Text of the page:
These are karst limestone formations, eroded by rainwater to form a labyrinth of jagged and needle-like rocks. The Tsingy labyrinths are occasionally broken by ‘islands’ of dry forest. These impressive limestone massifs can be seen in the Tsingy de Bemaraha National Park. The park has a good hiking infrastructure of easy trails with several hanging bridges passing through the limestone forest. Also, 85% of its species are endemic and visitors can spot eleven lemur species and more than 100 bird species.

Tsingy Stone Forest.
Tsingy Stone Forest.

Discover Madagascar by road

In Madagascar very few roads are tarred and many destinations can only be reached by traversing wild countryside with a 4WD vehicle.  If you hire a 4WD vehicle, chances are that the rental company will supply you with their own driver as this is generally a prerequisite. However, this should not deter you as these drivers are usually able to speak English fairly well and also act as tour guides. They are well schooled in the history and natural assets of their country, and can also inform you of the cultural taboos. Having African and Asian origins, the Malagasy society is rich in culture and many rural inhabitants are very conservative. If you do decide to negotiate the rough back roads of rural Madagascar, you will be rewarded with awesome sights.

Beautiful beaches

If you expect a typical island holiday with white beaches, Madagascar won’t disappoint you. Popular beach destinations are, amongst others, Morondava, Mahajanga, Antsiranana, and Maroantsetra. The latter is particularly beautiful as it is situated on the east coast where tropical rainforests extend right up to the coastline. From Maroantsetra you can reach the adjacent Masoala National Park by boat.  Although access to Maroantsetra is mainly by air, you can reach the town via a forest track from the south, which can be inaccessible, however, depending on the season. At various points ferries are the only way to cross the rivers.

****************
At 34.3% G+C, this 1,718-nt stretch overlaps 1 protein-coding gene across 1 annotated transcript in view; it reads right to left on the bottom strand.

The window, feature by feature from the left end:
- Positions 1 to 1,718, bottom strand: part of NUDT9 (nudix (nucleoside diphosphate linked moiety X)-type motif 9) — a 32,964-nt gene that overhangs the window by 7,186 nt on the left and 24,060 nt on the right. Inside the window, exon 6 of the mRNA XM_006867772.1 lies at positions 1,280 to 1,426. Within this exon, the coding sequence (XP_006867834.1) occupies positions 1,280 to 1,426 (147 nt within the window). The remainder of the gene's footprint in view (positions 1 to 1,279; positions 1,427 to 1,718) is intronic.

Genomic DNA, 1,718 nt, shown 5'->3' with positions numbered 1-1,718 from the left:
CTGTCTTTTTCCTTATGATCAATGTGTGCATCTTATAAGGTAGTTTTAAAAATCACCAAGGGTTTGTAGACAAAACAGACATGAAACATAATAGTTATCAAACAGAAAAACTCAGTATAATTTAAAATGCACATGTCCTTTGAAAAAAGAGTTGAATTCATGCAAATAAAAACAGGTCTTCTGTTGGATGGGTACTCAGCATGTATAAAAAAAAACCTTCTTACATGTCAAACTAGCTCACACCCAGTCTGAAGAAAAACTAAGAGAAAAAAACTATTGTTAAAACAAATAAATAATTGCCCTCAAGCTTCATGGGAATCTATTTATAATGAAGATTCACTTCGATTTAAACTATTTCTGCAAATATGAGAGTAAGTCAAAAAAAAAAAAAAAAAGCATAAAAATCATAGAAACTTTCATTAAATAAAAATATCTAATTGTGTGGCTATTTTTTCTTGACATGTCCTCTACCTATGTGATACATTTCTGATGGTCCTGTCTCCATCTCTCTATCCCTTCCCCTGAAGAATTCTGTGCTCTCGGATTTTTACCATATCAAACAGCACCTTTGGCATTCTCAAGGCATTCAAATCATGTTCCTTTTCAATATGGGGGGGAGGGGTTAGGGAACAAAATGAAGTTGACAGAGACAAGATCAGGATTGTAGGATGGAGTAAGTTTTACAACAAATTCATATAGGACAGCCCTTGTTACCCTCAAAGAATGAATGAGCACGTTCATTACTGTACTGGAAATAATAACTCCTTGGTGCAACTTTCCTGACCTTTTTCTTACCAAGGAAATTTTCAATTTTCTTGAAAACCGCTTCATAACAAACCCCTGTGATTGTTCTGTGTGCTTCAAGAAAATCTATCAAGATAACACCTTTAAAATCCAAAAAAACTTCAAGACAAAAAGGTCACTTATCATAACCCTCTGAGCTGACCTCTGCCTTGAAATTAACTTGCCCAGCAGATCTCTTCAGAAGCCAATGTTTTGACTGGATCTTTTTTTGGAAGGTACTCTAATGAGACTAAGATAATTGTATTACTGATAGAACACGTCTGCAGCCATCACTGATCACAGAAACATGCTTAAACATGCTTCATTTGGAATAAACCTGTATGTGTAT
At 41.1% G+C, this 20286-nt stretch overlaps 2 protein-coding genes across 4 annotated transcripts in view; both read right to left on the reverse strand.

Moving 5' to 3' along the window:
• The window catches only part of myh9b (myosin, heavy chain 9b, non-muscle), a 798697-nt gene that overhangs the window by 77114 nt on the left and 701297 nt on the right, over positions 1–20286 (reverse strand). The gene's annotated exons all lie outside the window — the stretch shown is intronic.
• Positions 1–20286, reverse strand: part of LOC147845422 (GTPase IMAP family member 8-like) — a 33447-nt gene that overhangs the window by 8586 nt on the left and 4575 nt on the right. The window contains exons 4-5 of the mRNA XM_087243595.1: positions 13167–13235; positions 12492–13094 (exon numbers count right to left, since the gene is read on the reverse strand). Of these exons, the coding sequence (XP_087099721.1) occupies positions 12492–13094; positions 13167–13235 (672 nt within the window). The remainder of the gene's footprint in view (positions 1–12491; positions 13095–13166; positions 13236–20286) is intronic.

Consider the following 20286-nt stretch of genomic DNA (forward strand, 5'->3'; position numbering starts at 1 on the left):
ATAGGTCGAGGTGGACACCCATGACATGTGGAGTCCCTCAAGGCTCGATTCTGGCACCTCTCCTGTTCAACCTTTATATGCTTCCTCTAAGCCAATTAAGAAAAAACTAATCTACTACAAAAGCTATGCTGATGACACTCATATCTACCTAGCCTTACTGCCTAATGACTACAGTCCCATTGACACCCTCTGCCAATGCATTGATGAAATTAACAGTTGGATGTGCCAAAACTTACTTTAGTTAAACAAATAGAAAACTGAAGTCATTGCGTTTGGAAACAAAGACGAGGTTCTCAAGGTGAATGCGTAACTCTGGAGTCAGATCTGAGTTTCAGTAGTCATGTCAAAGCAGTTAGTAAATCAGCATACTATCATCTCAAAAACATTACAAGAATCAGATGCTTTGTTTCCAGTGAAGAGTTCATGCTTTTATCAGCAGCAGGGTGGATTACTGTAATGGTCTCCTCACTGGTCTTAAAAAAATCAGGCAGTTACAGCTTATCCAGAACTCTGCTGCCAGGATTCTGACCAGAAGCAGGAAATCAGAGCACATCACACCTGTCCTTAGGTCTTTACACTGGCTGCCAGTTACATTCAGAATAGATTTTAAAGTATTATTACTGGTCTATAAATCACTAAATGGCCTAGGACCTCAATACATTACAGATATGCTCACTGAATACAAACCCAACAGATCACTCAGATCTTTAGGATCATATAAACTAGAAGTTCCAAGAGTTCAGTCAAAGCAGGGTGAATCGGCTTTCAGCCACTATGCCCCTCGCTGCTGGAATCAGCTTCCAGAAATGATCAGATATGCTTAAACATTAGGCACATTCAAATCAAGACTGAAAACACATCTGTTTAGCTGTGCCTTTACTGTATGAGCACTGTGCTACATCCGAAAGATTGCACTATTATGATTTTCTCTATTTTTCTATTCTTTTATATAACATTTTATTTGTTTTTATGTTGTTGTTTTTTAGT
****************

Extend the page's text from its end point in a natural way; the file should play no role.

Eastern Madagascan coastal rainforest.
Eastern Madagascan coastal rainforest.

Royal Hill of Ambohimanga

Situated about twenty kilometres north-east of Madagascar’s capital, Antananarivo, is the Royal Hill of Ambohimanga which is a significant symbol of the cultural identity of the Malagasy people. It was once home to Malagasy royalty and the wall that surrounds the palace was constructed with lime and egg whites. Royal Hill rises steeply above the surrounding landscape to the east and then gradually slopes down to the west. This position made it an excellent vantage point for scouting the surrounding land to detect advancing enemy troops. The entrance to the palace is protected by a traditional stone disc which takes 40 men to move into position.

Royal Hill of Ambogimanga.
Royal Hill of Ambogimanga.

Parc Soavinandriamanitra

In the past the nearby Soavinandriamanitra was used by King Andrianampoinimerina as a place of refuge before he took power and later Queen Ranavalona I used the location to store gunpowder. The site is protected by three circular walls of laterite brick stones, but in recent times a local initiative has transformed the site into an ecotourism park where different kinds of animals can be observed.

Various airways offer regular flights from Europe, Nairobi and Johannesburg. Unfortunately flights aren’t inexpensive, but if you are flexible with your dates and use frequent flyer miles, you can get affordable flights.

With all this on offer, Madagascar should definitely be on your travel agenda.